The first artwork visitors to Tai Moana Tai Tangata will encounter is a 10-metre-tall niu: a mast-like structure often erected by followers of the Pai Mārire faith in the mid-19th century. The ceremonial poles, usually surrounded by a fence, were designed to catch wind-messages, making them a vessel through which God and his angels could communicate with Pai Mārire followers. Graham’s niu has pātaka hovering on its outstretched arms; their architecture referencing the historic bank building at Parihaka pā. The bank at Parihaka, which received and dispersed funds for land and community development projects, offering an alternative to Pākehā lines of credit, is an example of the innovative and aggressive adaptability of Māori culture at the time: marked not by assimilation but appropriation.
The film that sits alongside the niu depicts Te Namu, on the Ōpunake Coast. In 1862, when the mail steamer Lord Worsley beached at Te Namu, Te Ua Haumēne had a vision—one that enabled him to resolve the conflict of his divided allegiance between Christian values and Kīngitanga tikanga. As The Dictionary of New Zealand Biography puts it, the vision “assured Te Ua that he was chosen by God as his prophet, commanded him to cast off the yoke of the Pakeha and promised the restoration of the birthright of Israel (the Maori people) in the land of Canaan (New Zealand). This would come after a day of great deliverance in which the unrighteous would perish.” From this vision, Te Ua Haumēne began to establish the foundations of the Hauhau Church—also known as Pai Mārire.
In Graham’s imaging of Te Namu, the coastline is marked by the latticed, disembodied limbs of oil rigs. “I wanted to extend on the idea of ‘prophecy’ by looking into the future,” says Graham. This imagined future has its roots planted firmly in the region’s past. In 1865, only three years after Te Ua’s vision, an exploratory well was dug at Moturoa, on the New Plymouth foreshore. The well, which struck gas at 7 metres and oil at 20, was the first in the British Empire. One hundred and fifty years later the Petroleum Exploration and Production Association of New Zealand reported that there were “20 oil and gas fields in operation, all in Taranaki and, as of 2014, almost 6,700 billion cubic feet of natural gas and 450 million barrels of oil have been produced in New Zealand.”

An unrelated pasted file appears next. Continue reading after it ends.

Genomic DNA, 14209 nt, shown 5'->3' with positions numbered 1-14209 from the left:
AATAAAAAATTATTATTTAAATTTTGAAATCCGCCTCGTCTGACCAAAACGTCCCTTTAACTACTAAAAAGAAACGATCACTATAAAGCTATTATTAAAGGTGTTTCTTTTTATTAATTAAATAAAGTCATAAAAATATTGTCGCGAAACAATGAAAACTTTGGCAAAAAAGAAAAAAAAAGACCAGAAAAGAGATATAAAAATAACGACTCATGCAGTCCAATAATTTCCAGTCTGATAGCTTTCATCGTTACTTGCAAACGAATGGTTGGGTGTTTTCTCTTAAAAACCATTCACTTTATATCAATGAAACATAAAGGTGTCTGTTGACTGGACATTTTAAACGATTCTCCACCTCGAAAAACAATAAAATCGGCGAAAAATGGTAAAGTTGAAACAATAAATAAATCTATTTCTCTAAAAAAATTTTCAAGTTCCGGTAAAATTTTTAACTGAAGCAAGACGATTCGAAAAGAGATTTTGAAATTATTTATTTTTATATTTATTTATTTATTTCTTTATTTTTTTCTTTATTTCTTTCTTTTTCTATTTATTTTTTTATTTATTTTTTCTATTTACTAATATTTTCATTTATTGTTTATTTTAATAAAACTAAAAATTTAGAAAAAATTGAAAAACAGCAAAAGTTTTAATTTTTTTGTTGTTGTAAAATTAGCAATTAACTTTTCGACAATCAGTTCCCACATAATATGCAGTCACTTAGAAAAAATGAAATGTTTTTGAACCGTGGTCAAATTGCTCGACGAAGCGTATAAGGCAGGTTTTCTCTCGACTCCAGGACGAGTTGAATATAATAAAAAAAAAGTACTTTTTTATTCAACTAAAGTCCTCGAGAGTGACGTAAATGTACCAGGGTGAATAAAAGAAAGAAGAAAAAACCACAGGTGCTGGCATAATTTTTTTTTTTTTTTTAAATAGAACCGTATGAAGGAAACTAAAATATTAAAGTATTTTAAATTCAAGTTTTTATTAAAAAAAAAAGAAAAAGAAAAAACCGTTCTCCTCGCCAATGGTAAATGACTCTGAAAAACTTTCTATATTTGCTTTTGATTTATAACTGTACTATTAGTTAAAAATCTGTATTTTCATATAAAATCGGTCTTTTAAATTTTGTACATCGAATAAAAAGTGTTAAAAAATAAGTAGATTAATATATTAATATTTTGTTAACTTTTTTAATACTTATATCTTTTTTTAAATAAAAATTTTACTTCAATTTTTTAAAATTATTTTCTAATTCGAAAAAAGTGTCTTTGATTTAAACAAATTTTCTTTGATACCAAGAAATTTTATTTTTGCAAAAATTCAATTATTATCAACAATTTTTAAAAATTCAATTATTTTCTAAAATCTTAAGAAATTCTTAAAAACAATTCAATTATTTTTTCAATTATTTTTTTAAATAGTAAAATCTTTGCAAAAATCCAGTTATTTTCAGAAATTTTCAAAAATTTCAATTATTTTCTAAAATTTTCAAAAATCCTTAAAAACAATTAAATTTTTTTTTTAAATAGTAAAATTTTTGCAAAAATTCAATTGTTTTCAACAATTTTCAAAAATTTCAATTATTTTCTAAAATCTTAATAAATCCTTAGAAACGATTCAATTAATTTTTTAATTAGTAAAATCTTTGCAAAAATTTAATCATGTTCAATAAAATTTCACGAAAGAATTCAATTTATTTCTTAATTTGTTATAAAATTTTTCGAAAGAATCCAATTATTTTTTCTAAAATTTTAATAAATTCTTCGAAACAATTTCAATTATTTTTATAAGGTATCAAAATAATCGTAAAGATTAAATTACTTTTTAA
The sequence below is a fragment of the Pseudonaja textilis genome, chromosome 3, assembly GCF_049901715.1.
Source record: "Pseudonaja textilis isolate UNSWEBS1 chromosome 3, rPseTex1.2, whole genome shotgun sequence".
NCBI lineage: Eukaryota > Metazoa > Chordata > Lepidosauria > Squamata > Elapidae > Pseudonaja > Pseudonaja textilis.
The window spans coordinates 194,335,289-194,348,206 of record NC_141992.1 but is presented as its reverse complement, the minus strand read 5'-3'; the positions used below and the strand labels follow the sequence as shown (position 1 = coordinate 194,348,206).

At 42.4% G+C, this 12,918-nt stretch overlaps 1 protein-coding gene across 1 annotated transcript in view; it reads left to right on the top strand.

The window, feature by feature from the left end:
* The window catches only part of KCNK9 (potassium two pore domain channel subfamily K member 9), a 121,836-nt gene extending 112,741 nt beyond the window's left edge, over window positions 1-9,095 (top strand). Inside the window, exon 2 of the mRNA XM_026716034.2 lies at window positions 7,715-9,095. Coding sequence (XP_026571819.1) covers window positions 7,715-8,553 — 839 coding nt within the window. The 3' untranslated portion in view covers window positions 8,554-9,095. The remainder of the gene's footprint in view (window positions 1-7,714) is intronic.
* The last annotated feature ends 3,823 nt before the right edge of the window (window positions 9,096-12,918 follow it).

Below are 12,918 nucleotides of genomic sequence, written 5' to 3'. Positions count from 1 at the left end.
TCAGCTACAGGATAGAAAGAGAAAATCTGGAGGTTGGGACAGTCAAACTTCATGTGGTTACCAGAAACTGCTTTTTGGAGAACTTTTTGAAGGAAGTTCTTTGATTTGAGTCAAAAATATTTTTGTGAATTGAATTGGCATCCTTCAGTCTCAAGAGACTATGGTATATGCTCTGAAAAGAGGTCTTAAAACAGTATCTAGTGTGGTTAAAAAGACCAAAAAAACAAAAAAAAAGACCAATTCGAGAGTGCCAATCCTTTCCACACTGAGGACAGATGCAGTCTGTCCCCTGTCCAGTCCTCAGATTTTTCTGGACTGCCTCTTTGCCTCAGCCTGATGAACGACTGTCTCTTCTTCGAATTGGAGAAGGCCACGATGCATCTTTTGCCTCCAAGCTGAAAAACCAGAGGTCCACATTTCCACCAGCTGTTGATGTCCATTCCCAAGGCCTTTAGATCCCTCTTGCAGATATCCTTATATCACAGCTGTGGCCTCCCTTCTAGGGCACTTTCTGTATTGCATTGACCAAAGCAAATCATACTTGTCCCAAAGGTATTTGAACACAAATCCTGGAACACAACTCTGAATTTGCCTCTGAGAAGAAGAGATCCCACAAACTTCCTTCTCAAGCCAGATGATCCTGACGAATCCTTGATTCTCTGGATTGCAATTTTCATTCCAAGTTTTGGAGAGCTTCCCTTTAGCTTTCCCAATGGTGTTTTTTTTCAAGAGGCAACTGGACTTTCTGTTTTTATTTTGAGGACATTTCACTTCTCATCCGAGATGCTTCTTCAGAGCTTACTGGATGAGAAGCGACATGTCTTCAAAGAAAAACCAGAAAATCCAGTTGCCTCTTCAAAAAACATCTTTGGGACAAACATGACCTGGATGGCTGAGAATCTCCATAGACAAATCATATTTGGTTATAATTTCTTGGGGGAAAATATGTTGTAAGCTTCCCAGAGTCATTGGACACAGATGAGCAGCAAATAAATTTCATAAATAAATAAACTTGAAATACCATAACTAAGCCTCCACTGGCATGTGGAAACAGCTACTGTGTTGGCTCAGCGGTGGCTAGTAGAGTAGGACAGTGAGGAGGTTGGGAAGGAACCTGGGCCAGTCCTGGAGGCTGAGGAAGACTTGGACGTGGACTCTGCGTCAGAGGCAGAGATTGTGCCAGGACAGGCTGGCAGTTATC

Graham’s work has approached the effects of human intervention in the landscape before. Bravo Bikini (1996) confronts the dissonance between popular imaginings of the Pacific and the irrevocable impact of nuclear testing on Bikini Atoll in the Marshall Islands. Kāinga Tahi Kāinga Rua (2003) is an artistic response to the research of anthropologist Katerina Teaiwa; it seeks to make visual the aftermath of phosphate mining undertaken by the British, Australian and New Zealand governments on the island of Banaba, in the Republic of Kiribati. Āniwaniwa (2007) recalls the flooding of Horahora Power Station, an act that created Lake Karapiro and submerged sites of historic significance to Ngāti Korokī Kahukura. In each of these instances, indigenous communities were displaced from their homes in service of the political and economic advancement of the West. At the same time, their histories are complex and they raise complicated individual questions. As Teresia Teaiwa has written, Graham’s works hold tightly to the specificities of experience and history: resisting the generic constructions on which colonialism depended and still depends.